Keywords: Euro Area; Panel ARDL Models; Cross-Section Dependence; Public Debt; Economic Growth
    Date: 2020–07
  3. By: Sascha Möhrle
    Abstract: This paper examines the anchoring of inflation expectations in the euro area based on data from the Survey of Professional Forecasters (SPF). The analysis shows that the overall distribution of medium- and long-term inflation forecasts has changed considerably following the global financial crisis. Moreover, micro level expectations of professional forecasters are found to be sensitive to short-term economic developments. These patterns suggest that euro area inflation expectations are significantly less anchored to the ECB’s definition of price stability in recent years compared to the pre-crisis period.
    Keywords: Inflation expectations, anchoring, euro area, ECB, financial crisis
    JEL: E31 E58
    Date: 2020
  4. By: Bubeck, Johannes; Maddaloni, Angela; Peydró, José-Luis
    Abstract: We show that negative monetary policy rates induce systemic banks to reach-for-yield. For identification, we exploit the introduction of negative deposit rates by the European Central Bank in June 2014 and a novel securities register for the 26 largest euro area banking groups. Banks with more customer deposits are negatively affected by negative rates, as they do not pass negative rates to retail customers, in turn investing more in securities, especially in those yielding higher returns. Effects are stronger for less capitalized banks, private sector (financial and non-financial) securities and dollar-denominated securities. Affected banks also take higher risk in loans.
    Keywords: Negative Rates,Non-Standard Monetary Policy,Reach-for-Yield,Securities,Banks
    JEL: E43 E52 E58 G01 G21
    Date: 2020
  5. By: Hürtgen, Patrick
    Abstract: The "Great Lockdown" implemented in response to the COVID-19 pandemic has led to a severe world-wide economic crisis. In euro area countries, sovereign debt-to-GDP ratios are on the rise and reductions in expected fiscal surpluses raise sustainability concerns amongst investors. This paper provides novel estimates of non-linear state-dependent fiscal limits based on Bi (2012) for the five largest euro area countries. Within the DSGE model I build a COVID-19 scenario calibrated to match the decline in real GDP growth forecasts between April and February2020 and the fiscal stimulus packages announced up to the end of March 2020. On average, fiscal space contracts by 58.4 percent of national GDP. In a worst-case scenario fiscal space is 28.6 percent for Italy and 65.9 percent of national GDP for Germany.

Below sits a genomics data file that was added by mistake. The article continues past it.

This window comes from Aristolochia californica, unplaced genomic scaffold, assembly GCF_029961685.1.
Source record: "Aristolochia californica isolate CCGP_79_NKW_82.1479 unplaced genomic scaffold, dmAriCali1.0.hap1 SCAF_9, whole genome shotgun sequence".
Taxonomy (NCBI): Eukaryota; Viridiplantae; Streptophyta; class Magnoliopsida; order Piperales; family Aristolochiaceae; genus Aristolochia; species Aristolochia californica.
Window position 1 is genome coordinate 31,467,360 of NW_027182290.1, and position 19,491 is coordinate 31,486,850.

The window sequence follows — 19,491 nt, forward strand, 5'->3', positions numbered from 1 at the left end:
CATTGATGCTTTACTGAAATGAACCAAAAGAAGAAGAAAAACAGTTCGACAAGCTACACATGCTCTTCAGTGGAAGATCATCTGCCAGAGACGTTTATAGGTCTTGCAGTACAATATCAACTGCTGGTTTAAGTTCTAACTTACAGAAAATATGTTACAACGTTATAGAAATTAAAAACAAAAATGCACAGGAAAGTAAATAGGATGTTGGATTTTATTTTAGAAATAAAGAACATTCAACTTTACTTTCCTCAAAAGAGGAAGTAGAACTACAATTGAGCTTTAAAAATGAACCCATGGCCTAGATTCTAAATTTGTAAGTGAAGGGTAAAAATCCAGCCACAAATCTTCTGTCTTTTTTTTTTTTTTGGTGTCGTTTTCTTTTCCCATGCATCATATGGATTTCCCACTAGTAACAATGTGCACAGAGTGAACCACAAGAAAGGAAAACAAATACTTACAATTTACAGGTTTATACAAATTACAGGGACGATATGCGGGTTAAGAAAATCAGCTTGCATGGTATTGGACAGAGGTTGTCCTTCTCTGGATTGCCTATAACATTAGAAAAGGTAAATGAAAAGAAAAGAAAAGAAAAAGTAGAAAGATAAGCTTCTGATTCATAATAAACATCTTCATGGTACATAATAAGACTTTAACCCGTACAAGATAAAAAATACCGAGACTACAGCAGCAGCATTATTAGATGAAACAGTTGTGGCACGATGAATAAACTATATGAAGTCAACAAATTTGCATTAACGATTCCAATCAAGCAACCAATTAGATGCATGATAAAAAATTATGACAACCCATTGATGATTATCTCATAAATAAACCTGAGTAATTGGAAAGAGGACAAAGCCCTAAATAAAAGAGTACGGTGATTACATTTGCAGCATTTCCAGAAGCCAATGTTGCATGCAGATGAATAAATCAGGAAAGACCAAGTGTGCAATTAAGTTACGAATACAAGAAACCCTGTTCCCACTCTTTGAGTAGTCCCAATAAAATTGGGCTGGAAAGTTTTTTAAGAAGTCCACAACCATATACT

Keywords: state-dependent fiscal limits,fiscal space,sovereign debt,Laffer curve,COVID-19
    JEL: E32 H30 H60
    Date: 2020
  6. By: Martin Hodula; Ngoc Anh Ngo
    Abstract: This paper examines the interactions between financial development, economic growth and (macro)prudential policy on a sample of euro area countries. Our main takeaway is that active (macro)prudential policy supports the positive finance-growth nexus instead of disrupting it. These benefits are found to be more likely to materialize during tightening of (macro)prudential policy measures and not during easing. This result is conditional on the ability of (macro)prudential policy to curb excess credit growth and mitigate systemic risk, which would otherwise disrupt the market. Moreover, we assert that when analysing the effects of (macro)prudential policy, it is important to account for the direction of (macro)prudential measures, not just for the frequency at which they are implemented.
    Keywords: Development, finance, growth, macroprudential policy, panel analysis
    JEL: G10 G28 O16 O40
    Date: 2020–09
  7. By: Stefan Jestl (The Vienna Institute for International Economic Studies, wiiw); Roman Römisch (The Vienna Institute for International Economic Studies, wiiw)
    Abstract: This paper analyses the economic effects of a reallocation of Cohesion Policy expenditures across EU countries. We evaluate a shift from stronger (i.e. older) Member States to less-developed EU economies (i.e. CEE countries) and vice versa. On top of that, we also assess the effects of a general reduction in the Cohesion Policy budget. For evaluation, we construct a demand-driven macroeconomic model which spans country models of 21 EU economies and is calibrated based on empirical data for the period 1995-2018. Our results suggest that a shift of Cohesion Policy funds to more (less) developed countries would result in a higher (lower) overall economic performance. However, the reallocation would affect economic outcomes in EU economies unevenly. In addition to direct effects on demand and production, it is pivotal to take into account indirect effects via trade as well. As a result, Cohesion Policy seems to be confronted with a trade-off between long-run convergence and short-run economic performance.